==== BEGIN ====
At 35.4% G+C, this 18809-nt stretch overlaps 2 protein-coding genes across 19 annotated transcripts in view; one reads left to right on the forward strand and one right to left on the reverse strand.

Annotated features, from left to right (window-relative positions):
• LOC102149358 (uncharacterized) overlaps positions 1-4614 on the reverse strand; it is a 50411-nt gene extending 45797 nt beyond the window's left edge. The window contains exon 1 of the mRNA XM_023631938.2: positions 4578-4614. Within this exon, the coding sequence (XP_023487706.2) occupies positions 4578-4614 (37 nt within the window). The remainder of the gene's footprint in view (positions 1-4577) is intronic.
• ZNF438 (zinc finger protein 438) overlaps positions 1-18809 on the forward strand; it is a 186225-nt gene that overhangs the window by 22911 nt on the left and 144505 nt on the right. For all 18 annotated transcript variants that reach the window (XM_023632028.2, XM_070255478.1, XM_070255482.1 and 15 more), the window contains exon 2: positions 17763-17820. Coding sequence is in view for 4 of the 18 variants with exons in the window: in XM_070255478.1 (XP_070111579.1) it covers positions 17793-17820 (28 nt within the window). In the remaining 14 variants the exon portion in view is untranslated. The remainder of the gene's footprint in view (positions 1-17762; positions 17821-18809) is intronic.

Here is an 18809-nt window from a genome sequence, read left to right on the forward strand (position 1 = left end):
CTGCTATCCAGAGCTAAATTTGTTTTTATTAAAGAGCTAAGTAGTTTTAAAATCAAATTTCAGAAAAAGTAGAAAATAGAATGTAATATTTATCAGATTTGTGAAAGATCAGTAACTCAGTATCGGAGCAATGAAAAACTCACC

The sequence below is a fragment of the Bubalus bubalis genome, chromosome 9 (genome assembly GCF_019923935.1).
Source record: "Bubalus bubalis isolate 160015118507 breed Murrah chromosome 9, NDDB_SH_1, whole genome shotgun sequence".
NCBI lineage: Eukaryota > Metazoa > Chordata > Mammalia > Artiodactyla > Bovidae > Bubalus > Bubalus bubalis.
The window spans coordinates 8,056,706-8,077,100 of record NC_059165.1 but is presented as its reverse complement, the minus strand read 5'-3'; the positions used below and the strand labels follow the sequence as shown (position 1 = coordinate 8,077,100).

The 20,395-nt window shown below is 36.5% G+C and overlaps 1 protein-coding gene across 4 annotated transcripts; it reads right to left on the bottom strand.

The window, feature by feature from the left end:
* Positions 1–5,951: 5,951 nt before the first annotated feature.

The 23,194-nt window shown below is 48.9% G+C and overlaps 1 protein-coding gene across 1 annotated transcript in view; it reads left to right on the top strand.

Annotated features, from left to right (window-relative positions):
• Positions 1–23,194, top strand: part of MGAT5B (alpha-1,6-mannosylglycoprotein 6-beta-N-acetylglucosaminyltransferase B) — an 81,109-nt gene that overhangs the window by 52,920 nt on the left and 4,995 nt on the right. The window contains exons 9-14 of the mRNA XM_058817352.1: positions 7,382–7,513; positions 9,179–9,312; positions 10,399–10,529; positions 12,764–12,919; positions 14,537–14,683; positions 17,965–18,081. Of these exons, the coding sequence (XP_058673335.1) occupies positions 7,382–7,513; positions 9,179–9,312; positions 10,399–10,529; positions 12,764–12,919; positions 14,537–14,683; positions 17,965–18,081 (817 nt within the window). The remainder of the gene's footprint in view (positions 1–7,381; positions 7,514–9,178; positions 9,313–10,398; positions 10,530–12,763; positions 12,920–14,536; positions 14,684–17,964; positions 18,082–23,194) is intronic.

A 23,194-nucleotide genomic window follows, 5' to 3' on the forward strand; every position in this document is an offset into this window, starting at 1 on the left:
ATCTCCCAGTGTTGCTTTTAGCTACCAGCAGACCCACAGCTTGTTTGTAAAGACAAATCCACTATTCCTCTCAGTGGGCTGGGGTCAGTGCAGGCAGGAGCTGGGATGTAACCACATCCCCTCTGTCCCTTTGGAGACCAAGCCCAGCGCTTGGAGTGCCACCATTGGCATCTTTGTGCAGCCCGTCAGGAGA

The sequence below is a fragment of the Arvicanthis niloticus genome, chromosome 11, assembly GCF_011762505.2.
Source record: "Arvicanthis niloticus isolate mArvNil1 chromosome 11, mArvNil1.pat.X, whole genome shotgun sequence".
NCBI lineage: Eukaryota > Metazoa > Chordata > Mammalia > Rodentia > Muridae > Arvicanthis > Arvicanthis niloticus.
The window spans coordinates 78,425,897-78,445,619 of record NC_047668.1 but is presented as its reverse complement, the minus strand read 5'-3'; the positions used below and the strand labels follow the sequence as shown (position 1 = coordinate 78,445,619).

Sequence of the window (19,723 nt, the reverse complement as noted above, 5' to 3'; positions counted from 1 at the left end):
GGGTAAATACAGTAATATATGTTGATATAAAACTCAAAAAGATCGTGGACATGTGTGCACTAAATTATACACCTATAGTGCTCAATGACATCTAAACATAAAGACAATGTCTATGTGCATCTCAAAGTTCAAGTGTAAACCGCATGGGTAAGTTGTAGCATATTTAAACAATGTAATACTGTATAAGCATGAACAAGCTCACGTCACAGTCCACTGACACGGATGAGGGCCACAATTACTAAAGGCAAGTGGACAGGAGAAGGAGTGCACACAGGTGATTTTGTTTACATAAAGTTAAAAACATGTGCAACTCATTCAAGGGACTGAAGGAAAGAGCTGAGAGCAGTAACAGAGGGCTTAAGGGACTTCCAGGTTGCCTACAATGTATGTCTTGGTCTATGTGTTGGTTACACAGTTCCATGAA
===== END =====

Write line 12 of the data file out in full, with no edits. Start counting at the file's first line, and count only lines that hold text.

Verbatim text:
The window, feature by feature from the left end: